FRACTURE MECHANICS IN BRIDGE DESIGN

BRITTLE FRACTURE OF STEEL BRIDGES IS BECOMING MORE COMMON AS DESIGNS BECOME MORE COMPLEX; AS HIGH-STRENGTH THICK- WELDED STEELS DISPLACE THIN, RIVETED PLATES; AS ENGINEERS CHOOSE FABRICATION AND CONSTRUCTION PRACTICES MAINLY TO MINIMIZE COSTS; AND AS SAFETY FACTORS DECREASE WITH COMPUTER DESIGN. THERE ARE THREE BASIC METHODS TO CONTROL FRACTURE: THE USE OF LOW DESIGN STRESSES, THE USE OF TOUGH STEELS, AND AN INSPECTION TO BE SURE NO LARGE FLAWS ARE PRESENT. THERE IS A GROWING FEELING AMONG BRIDGE ENGINEERS THAT FRACTURE TOUGHNESS CRITERION SHOULD BE SPECIFIED FOR BRIDGE STEELS. TO MINIMIZE BRITTLE FRACTURE, THE DESIGNER MUST ELIMINATE GEOMETRIC DISCONTINUITIES THAT ACT AS NOTCHS. INDETERMINATE STRUCTURES ARE USUALLY MORE RESISTANT TO COMPLETE FAILURE THAN ARE DETERMINATE STRUCTURES, E.G., THE KINGS BRIDGE FAILURE IN MELBOURNE, AUSTRALIA, AS OPPOSED TO THE FAILURE OF A PRIMARY MEMBER IN THE SILVER BRIDGE AT PT. PLEASANT, WEST VIRGINIA.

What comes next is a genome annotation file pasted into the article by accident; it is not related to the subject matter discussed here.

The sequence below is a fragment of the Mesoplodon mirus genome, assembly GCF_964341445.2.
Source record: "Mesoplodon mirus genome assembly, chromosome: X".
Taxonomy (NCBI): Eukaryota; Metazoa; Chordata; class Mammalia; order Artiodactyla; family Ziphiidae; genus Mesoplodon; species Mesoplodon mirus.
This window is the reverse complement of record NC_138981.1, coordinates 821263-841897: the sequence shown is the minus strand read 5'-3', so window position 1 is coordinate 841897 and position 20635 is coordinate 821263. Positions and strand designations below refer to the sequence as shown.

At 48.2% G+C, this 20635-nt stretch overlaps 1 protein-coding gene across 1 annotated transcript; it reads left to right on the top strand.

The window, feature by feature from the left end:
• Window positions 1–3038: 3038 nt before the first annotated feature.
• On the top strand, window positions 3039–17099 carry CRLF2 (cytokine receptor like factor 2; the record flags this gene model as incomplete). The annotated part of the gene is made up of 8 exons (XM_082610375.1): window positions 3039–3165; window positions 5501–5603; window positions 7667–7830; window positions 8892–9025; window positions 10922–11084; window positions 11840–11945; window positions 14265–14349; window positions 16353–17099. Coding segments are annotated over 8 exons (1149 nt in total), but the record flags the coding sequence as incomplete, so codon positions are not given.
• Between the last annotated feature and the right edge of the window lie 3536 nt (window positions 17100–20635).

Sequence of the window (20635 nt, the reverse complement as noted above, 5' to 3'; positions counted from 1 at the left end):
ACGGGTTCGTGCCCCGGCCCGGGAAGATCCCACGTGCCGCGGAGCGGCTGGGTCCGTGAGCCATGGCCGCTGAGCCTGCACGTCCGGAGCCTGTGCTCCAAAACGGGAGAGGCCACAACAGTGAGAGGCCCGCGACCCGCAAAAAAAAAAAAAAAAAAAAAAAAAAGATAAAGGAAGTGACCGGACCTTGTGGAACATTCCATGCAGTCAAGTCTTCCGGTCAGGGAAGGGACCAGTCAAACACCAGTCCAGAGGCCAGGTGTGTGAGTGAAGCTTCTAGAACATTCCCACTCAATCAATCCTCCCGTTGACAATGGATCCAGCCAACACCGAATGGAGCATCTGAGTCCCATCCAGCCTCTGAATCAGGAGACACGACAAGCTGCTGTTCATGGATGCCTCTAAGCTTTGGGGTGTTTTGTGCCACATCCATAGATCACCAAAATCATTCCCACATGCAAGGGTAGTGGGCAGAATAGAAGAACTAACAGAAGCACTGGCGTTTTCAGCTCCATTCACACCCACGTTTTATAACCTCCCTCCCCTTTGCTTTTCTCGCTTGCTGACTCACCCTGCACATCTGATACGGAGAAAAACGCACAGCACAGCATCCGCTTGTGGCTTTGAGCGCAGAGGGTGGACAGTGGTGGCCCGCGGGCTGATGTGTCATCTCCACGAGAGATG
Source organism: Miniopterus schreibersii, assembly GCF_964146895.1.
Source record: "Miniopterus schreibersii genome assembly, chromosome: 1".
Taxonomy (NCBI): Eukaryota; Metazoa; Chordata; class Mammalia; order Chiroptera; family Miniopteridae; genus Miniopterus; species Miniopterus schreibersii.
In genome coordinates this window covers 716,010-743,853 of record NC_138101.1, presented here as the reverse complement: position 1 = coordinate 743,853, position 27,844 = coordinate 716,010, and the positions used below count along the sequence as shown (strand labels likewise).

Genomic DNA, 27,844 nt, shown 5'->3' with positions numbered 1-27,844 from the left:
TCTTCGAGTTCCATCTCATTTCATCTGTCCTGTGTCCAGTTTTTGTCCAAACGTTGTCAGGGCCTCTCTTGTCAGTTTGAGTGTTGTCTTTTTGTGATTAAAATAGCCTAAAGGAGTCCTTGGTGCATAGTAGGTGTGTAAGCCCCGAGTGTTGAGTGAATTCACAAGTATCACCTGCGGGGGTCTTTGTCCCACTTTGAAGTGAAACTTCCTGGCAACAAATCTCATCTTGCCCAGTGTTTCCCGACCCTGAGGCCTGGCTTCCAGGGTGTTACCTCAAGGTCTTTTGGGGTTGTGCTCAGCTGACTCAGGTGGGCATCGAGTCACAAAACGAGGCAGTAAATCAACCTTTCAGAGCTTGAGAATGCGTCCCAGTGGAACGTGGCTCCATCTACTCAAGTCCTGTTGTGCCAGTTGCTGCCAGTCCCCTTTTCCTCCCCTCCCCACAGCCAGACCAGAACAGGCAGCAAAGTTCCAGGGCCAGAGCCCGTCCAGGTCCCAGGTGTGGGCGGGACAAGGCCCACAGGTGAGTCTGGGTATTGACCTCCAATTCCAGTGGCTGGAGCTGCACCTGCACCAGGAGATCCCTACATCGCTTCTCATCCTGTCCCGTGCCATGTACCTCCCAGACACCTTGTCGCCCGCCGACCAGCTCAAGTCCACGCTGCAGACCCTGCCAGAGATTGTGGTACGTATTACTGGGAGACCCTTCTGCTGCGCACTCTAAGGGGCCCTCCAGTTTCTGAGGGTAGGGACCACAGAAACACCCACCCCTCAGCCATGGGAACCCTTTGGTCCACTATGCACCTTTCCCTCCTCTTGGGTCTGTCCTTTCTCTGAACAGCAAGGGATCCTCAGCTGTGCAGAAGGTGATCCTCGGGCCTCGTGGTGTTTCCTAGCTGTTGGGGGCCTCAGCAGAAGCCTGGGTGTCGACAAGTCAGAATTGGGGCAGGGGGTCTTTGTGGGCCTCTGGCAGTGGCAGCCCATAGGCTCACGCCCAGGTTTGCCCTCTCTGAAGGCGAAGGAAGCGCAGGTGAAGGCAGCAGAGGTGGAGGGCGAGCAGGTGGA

Media Info

  • Pagination: p. 37-41
  • Serial:
    • Volume: 2
    • Issue Number: 8

Subject/Index Terms

Filing Info

  • Accession Number: 00209757
  • Record Type: Publication
  • Files: TRIS
  • Created Date: Apr 8 1973 12:00AM